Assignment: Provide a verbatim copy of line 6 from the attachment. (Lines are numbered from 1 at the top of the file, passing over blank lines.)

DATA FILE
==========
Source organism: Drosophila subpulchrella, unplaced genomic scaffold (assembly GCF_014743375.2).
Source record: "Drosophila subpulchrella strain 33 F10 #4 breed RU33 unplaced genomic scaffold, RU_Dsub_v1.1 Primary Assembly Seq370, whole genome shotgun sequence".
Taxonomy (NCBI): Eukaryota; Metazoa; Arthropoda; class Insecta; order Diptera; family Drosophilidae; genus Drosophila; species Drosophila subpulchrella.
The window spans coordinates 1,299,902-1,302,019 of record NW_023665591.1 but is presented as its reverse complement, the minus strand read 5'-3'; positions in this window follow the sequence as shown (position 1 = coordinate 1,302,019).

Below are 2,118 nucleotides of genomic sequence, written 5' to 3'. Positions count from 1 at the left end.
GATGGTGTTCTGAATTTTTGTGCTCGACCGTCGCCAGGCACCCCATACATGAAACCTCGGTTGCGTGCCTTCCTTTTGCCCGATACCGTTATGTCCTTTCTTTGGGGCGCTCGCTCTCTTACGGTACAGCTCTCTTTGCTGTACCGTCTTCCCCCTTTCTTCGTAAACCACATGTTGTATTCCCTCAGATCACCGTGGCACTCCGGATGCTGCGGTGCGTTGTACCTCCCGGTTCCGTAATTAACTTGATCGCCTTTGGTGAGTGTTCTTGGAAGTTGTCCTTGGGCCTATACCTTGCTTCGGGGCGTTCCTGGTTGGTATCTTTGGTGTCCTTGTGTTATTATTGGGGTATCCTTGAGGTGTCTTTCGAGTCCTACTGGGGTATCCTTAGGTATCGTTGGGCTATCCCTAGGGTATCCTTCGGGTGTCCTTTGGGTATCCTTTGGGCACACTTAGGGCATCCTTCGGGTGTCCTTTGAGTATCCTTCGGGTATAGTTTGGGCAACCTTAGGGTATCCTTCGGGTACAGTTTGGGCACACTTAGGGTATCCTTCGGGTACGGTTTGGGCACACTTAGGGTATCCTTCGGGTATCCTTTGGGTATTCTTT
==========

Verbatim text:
GATGGTGTTCTGAATTTTTGTGCTCGACCGTCGCCAGGCACCCCATACATGAAACCTCGGTTGCGTGCCTTCCTTTTGCCCGATACCGTTATGTCCTTTCTTTGGGGCGCTCGCTCTCTTACGGTACAGCTCTCTTTGCTGTACCGTCTTCCCCCTTTCTTCGTAAACCACATGTTGTATTCCCTCAGATCACCGTGGCACTCCGGATGCTGCGGTGCGTTGTACCTCCCGGTTCCGTAATTAACTTGATCGCCTTTGGTGAGTGTTCTTGGAAGTTGTCCTTGGGCCTATACCTTGCTTCGGGGCGTTCCTGGTTGGTATCTTTGGTGTCCTTGTGTTATTATTGGGGTATCCTTGAGGTGTCTTTCGAGTCCTACTGGGGTATCCTTAGGTATCGTTGGGCTATCCCTAGGGTATCCTTCGGGTGTCCTTTGGGTATCCTTTGGGCACACTTAGGGCATCCTTCGGGTGTCCTTTGAGTATCCTTCGGGTATAGTTTGGGCAACCTTAGGGTATCCTTCGGGTACAGTTTGGGCACACTTAGGGTATCCTTCGGGTACGGTTTGGGCACACTTAGGGTATCCTTCGGGTATCCTTTGGGTATTCTTT